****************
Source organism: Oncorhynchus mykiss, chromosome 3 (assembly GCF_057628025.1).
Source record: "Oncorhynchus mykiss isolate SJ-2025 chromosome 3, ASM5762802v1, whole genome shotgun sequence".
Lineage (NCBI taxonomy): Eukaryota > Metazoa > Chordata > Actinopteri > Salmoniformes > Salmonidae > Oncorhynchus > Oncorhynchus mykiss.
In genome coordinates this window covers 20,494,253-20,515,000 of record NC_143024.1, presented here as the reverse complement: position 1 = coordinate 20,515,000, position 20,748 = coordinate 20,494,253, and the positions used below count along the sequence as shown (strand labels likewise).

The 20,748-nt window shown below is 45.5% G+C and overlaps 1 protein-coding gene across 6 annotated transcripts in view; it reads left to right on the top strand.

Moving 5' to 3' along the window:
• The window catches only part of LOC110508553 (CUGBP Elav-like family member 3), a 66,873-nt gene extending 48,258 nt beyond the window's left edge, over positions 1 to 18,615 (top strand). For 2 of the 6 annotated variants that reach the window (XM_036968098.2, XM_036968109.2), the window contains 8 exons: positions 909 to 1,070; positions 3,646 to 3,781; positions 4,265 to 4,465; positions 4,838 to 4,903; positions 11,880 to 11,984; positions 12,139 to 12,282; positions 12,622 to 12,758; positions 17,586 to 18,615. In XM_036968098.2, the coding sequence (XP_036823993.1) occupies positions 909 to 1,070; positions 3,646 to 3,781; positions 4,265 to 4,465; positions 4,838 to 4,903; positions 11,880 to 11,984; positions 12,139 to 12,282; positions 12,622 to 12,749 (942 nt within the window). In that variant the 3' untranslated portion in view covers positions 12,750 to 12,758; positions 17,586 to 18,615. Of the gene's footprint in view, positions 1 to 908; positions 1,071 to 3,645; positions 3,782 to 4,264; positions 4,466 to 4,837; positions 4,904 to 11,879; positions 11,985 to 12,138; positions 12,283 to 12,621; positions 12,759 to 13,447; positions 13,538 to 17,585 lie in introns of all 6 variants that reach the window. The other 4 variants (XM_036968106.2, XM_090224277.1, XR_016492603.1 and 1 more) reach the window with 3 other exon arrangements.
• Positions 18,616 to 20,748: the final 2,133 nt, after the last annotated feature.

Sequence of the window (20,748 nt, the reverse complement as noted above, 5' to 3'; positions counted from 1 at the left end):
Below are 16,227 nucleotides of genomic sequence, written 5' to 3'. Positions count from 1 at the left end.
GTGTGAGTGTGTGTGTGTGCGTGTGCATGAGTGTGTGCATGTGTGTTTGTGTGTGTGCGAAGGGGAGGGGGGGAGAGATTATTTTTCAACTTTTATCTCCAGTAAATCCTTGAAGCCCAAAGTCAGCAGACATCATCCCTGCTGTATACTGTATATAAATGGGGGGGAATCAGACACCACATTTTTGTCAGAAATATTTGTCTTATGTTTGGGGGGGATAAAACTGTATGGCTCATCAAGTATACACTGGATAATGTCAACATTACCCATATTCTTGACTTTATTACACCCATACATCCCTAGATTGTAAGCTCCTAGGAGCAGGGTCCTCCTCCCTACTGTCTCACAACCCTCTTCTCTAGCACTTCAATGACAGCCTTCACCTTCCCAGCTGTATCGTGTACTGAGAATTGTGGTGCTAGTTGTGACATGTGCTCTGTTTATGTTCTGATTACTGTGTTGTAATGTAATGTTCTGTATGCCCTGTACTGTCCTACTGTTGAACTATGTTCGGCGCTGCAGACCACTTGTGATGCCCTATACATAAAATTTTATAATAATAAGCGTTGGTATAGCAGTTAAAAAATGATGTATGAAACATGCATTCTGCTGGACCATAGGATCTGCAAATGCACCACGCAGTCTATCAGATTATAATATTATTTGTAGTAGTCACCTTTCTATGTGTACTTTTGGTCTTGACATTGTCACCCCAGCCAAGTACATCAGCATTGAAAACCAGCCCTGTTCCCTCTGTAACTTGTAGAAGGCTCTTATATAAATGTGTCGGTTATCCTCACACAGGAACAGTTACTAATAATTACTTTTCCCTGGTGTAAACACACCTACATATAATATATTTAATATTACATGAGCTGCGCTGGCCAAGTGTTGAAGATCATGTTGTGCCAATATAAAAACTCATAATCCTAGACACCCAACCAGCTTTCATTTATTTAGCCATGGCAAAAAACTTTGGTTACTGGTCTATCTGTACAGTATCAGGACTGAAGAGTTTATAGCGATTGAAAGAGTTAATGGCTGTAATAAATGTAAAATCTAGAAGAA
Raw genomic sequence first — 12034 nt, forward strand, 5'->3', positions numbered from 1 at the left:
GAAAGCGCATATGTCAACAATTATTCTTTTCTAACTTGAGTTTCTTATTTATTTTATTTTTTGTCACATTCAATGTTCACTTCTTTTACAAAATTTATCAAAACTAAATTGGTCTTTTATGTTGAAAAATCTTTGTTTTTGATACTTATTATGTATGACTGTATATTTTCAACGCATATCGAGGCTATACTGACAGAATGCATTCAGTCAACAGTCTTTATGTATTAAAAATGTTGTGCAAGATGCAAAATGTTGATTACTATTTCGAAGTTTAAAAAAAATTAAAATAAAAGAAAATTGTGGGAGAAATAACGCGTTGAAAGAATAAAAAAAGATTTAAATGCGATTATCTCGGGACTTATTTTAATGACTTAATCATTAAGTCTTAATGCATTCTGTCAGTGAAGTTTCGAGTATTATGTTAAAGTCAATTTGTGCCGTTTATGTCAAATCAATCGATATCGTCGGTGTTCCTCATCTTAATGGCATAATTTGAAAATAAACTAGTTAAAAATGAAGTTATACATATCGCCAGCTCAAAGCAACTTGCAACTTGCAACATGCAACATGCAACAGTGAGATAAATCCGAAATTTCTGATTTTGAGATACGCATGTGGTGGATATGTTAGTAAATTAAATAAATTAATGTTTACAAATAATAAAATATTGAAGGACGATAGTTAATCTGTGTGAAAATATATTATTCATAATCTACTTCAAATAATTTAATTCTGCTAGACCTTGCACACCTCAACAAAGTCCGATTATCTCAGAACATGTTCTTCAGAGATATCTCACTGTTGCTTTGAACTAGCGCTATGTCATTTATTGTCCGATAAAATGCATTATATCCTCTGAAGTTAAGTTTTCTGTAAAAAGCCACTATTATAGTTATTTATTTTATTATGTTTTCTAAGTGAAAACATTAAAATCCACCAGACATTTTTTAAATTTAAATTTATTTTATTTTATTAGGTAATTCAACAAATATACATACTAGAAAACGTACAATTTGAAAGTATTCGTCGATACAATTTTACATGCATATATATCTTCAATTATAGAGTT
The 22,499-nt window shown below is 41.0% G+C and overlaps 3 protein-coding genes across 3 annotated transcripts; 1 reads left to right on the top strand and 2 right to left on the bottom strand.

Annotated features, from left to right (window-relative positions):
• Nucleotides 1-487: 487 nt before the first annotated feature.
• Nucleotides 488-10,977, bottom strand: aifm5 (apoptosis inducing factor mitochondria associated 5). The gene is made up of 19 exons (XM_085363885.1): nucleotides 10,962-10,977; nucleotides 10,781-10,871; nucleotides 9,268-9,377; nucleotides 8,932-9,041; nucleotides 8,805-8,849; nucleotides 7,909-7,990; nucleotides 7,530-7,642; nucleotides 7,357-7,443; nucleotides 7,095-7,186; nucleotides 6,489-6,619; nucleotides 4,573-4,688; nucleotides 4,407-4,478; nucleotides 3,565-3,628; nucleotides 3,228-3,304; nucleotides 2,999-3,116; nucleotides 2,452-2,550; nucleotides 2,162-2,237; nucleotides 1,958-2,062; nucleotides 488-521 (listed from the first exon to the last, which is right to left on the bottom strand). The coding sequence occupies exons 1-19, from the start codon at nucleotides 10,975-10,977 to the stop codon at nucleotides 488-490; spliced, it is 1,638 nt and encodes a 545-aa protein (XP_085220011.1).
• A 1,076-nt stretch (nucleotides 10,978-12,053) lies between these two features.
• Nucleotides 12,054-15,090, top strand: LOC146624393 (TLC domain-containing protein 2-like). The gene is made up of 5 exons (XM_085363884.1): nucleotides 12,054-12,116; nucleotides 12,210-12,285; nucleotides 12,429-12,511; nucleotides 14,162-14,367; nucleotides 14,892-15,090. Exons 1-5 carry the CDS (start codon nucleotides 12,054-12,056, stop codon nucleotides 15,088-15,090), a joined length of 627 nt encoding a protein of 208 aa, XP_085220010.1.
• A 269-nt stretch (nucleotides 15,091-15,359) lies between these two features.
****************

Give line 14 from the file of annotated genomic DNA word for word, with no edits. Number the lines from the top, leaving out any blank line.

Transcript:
The 22,499-nt window shown below is 41.0% G+C and overlaps 3 protein-coding genes across 3 annotated transcripts; 1 reads left to right on the top strand and 2 right to left on the bottom strand.